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Truth and Consequences on the Palestinian Beat

June 16, 2002|HANOCH MARMARI | This piece was excerpted from a lecture delivered by the Ha'aretz editor-in-chief last month at the 9th World Editors' Forum in Bruges, Belgium. The Tel Aviv-based newspaper can be found on the Internet at www.haaretzdaily .com.

TEL AVIV — First, the good news: Abu Ali's nine children are alive and well--as well as children can be among the ruins of the Jenin refugee camp. Please deliver this news to all of your friends who may have read, a few weeks ago, Abu Ali's mournful declaration: "All my nine children are buried beneath the ruins." Abu Ali's photograph was spread across a double page in a distinguished and influential European magazine under the title: "The survivors tell their story."

Israeli tanks and bulldozers had entered the camp, Abu Ali recalled. He went out to fill his car, telling his nine children to meet him at a nearby intersection. But the Israeli forces blocked his way back, and it was a week, he told the reporter, before he could return to the ruins of what had been his home. "It smells of death here," he is quoted as saying. "I am sure all my children are buried beneath the rubble. Come back in a week and you will see their corpses."

The reporter and his editors did not wait a week to publish the tentative story. They were not satisfied with the extent of the tragedy that they could see with their eyes and legitimately depict in their copy. The desire to hype the story blunted their healthy journalistic instincts to doubt and double-check any story before publishing it.

I recently made some inquiries about Abu Ali's case. First, final numbers indicate that three children and four women were killed during the fighting in the Jenin refugee camp. Second, Abu Ali's children were not among them. And third, the magazine did not bother to tell its readers of this relatively happy end to its story.

The last 20 months of the Israeli-Palestinian conflict have created a crisis of values for journalism. The coverage and comment have exhibited four fundamental sins: obsessiveness, prejudice, condescension and ignorance. The story of Abu Ali conveniently exemplifies all four.

The intensive media coverage of the conflict is often so self-absorbed and so harmful to the region that it is a disgrace to our profession. I wonder whether the disseminators of the Abu Ali story were conscious of the impact they may have had on readers, from the back streets of Jakarta to the universities of Boston, from the Muslim neighborhoods in Marseilles to the Jewish community in Toronto. Were they conscious, one wonders, of the effect of their story on the parties themselves?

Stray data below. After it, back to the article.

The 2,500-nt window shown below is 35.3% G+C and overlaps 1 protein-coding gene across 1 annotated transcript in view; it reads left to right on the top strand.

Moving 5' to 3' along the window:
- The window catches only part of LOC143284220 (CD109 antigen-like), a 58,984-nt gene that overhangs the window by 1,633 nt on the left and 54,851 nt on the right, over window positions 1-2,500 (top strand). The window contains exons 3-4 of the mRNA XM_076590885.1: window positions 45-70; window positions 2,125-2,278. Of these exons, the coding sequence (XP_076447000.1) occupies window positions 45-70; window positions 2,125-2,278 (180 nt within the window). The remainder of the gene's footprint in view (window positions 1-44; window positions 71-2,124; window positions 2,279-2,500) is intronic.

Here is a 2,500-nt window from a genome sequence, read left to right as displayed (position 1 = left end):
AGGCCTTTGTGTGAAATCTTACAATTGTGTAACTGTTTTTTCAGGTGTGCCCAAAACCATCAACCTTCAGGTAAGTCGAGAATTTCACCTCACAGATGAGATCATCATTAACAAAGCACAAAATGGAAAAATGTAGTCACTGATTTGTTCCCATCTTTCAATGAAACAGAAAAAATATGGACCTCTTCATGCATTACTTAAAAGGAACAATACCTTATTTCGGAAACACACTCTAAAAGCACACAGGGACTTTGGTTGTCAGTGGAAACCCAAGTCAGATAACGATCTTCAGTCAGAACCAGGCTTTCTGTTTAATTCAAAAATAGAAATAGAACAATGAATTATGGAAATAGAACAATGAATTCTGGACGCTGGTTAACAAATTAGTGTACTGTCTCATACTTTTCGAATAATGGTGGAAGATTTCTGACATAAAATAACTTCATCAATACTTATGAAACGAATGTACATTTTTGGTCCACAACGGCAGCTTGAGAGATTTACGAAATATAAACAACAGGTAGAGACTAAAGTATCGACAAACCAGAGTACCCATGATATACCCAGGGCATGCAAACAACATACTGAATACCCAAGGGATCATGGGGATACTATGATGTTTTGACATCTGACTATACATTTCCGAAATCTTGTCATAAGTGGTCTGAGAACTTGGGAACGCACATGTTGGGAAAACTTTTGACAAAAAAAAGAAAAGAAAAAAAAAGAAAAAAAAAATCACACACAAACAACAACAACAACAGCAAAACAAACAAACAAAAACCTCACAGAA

The worldwide resonance of the conflict has meant that there is a greatly intensified response to the work of Ha'aretz, the newspaper where I am editor in chief. All of us at the paper, reporters and editors alike, find ourselves dealing with consequences of our work in ways we never experienced in the past--and frankly never expected to experience.

The months of violence have forced our venerable 84-year-old newspaper to play its part in the collective national ethos, though our critics claim we do not show sufficient enthusiasm for this role. Daily, we feel the impact of our work in our contacts with Israeli public opinion, and we can trace our impact, though less measurable, on world public opinion.

That does not mean, though, that we are free of those four cardinal sins I referred to. Oh, yes, we are often obsessed. Sometimes we do prejudge. I hope we are not ignorant. As to the fourth sin, condescension, many of our readers think we are condescending toward them.

Recently, a best-selling Israeli author, politically middle-of-the-road, canceled her subscription to Ha'aretz. She wrote (and I quote): " ... I have reached the conclusion that you and I don't live in the same place. A large and growing proportion of the reports and articles in your newspaper stink of the foreign press, which regards the State of Israel as a different, distant and repulsive territory."

The difference between the situation of Ha'aretz and that of the international press covering the region is, I hope, now clearly emerging. Unlike those who report the conflict as a grand adventure, we live the consequences of our reporting with every inch of our being.

Ha'aretz is a small paper in a small country. Our paid daily circulation, Hebrew and English, reaches 100,000 copies--less than 10% of the Israeli newspaper market. Nonetheless, in the last 15 months since we launched our online edition, our Hebrew-language Web site is now logging half a million page-views a day, and our English-language site, another 700,000, mainly from outside Israel.

Very quickly, we were forced to recognize that despite our modest pretensions, we had been chosen by many on the Net as producers, suppliers and packagers of information from the Middle East. We are servicing individuals, media groups, communities and organizations all around the world.

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